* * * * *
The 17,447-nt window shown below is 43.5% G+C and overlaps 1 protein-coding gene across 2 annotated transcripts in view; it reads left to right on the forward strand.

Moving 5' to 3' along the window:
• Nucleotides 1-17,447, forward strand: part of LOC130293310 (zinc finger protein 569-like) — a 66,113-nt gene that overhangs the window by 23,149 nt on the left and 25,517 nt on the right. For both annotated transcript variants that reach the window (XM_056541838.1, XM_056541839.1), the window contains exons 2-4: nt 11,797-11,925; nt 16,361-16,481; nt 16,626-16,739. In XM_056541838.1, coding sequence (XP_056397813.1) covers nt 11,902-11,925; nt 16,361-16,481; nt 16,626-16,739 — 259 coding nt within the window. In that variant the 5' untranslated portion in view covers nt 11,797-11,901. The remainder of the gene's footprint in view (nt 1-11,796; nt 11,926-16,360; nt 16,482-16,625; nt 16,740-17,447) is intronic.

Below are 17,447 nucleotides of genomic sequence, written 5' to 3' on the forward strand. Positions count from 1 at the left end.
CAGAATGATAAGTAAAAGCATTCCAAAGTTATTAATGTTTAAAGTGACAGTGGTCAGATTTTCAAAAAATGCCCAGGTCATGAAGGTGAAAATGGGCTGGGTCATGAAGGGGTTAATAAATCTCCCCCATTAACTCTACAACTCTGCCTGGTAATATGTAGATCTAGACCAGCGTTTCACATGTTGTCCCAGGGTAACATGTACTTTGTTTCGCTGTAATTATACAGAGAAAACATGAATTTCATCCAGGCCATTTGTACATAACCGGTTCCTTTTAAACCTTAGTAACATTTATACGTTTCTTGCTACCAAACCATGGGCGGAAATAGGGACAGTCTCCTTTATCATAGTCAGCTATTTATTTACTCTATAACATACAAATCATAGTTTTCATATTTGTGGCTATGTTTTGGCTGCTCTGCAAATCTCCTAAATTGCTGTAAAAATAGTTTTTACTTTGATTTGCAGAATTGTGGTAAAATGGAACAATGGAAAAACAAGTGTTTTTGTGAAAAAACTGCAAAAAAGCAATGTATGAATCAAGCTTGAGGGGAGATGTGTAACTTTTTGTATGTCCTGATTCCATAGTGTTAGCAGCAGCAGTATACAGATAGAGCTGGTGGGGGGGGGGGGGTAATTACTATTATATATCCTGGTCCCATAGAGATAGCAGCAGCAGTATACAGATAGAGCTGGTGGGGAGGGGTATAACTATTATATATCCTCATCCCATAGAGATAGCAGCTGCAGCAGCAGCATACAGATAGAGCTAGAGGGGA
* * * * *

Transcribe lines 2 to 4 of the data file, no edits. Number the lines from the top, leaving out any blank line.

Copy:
Moving 5' to 3' along the window:
• Nucleotides 1-17,447, forward strand: part of LOC130293310 (zinc finger protein 569-like) — a 66,113-nt gene that overhangs the window by 23,149 nt on the left and 25,517 nt on the right. For both annotated transcript variants that reach the window (XM_056541838.1, XM_056541839.1), the window contains exons 2-4: nt 11,797-11,925; nt 16,361-16,481; nt 16,626-16,739. In XM_056541838.1, coding sequence (XP_056397813.1) covers nt 11,902-11,925; nt 16,361-16,481; nt 16,626-16,739 — 259 coding nt within the window. In that variant the 5' untranslated portion in view covers nt 11,797-11,901. The remainder of the gene's footprint in view (nt 1-11,796; nt 11,926-16,360; nt 16,482-16,625; nt 16,740-17,447) is intronic.

Below are 17,447 nucleotides of genomic sequence, written 5' to 3' on the forward strand. Positions count from 1 at the left end.